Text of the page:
Action Mailbox integrates incoming emails more directly into the application, providing a set of features to make handling and processing emails simple. It ships with a wide variety of methods to have incoming emails routed to the application and exposes a controller-like format to handle the incoming emails and process them. It includes data protection features out of the box so that emails which have been successfully processed are automatically incinerated after 30 days, so you’re not holding onto individuals private data unnecessarily.
What it also means
With the release of Rails 6.0, support for Rails 4.2 will end. If you haven’t upgraded to a more recent version and you want to stay protected from security vulnerabilities, then you need to update. If you don’t have the budget or capacity to tackle a Rails upgrade in the short term, then we highly recommend you consider a subscription to Rails LTS so that you can continue to benefit from security fixes.
Should you upgrade?
If you are concerned about security and the safety of your application then upgrading will almost certainly make sense. Beyond that, if your application isn’t expected to change much then the costs of an upgrade may not make financial sense in the short term. For these scenarios, it is worth considering using Rails LTS as a stop-gap measure.
We do not recommend staying on Rails LTS indefinitely, especially if you have ongoing development needs. You will find that development cycles will tend to lengthen as supported gems target newer versions of Rails, or bugs that affect your application are only fixed in versions that depend on later versions of Ruby on Rails.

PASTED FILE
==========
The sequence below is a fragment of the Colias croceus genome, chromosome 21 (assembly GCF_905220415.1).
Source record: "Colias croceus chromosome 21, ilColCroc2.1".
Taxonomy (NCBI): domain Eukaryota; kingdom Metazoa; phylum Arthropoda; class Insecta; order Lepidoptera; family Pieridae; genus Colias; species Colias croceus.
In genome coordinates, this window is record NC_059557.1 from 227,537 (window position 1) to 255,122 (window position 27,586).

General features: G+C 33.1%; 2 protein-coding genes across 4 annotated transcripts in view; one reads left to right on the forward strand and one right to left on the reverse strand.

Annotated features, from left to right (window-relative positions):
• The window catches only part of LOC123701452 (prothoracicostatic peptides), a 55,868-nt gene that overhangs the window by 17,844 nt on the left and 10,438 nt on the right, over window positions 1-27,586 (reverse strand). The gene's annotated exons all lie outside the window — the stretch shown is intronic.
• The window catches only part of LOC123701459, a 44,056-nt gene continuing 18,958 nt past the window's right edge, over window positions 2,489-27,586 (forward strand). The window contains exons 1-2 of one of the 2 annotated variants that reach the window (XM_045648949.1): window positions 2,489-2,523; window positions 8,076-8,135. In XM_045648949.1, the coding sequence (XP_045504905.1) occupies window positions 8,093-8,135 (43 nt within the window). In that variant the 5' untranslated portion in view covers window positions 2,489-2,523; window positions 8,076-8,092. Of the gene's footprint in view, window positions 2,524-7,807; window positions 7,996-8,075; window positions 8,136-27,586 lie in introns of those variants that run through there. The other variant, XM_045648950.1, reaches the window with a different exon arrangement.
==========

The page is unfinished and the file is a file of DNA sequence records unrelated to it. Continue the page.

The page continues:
Our typical advice for businesses who run critical Ruby on Rails applications without much development resource is to wait until the first point releases. There’s rarely a need to be on the bleeding edge so letting others find and fix the most egregious bugs is a sensible strategy.
However, you can prepare by testing the upgrade path and seeing what breaks to put a plan and a budget together.
Ready to upgrade?
Is your team too busy working on new features to have the time to upgrade, but you know it needs doing? We can work alongside your team to modernise your application, continually updating against their changes to leave them with a ready-made pull-request containing the update.
Or perhaps you have an application which is ageing and hasn’t been upgraded for some time? We are experts in maintaining Rails applications. Our proven process gathers together everything needed to handle your support and development needs, including updating Rails to keep your application secure and serving your business for years to come.
Don’t let your ageing Rails application hamstring your business, contact us today for a confidential discussion about securing your Ruby on Rails application for the future.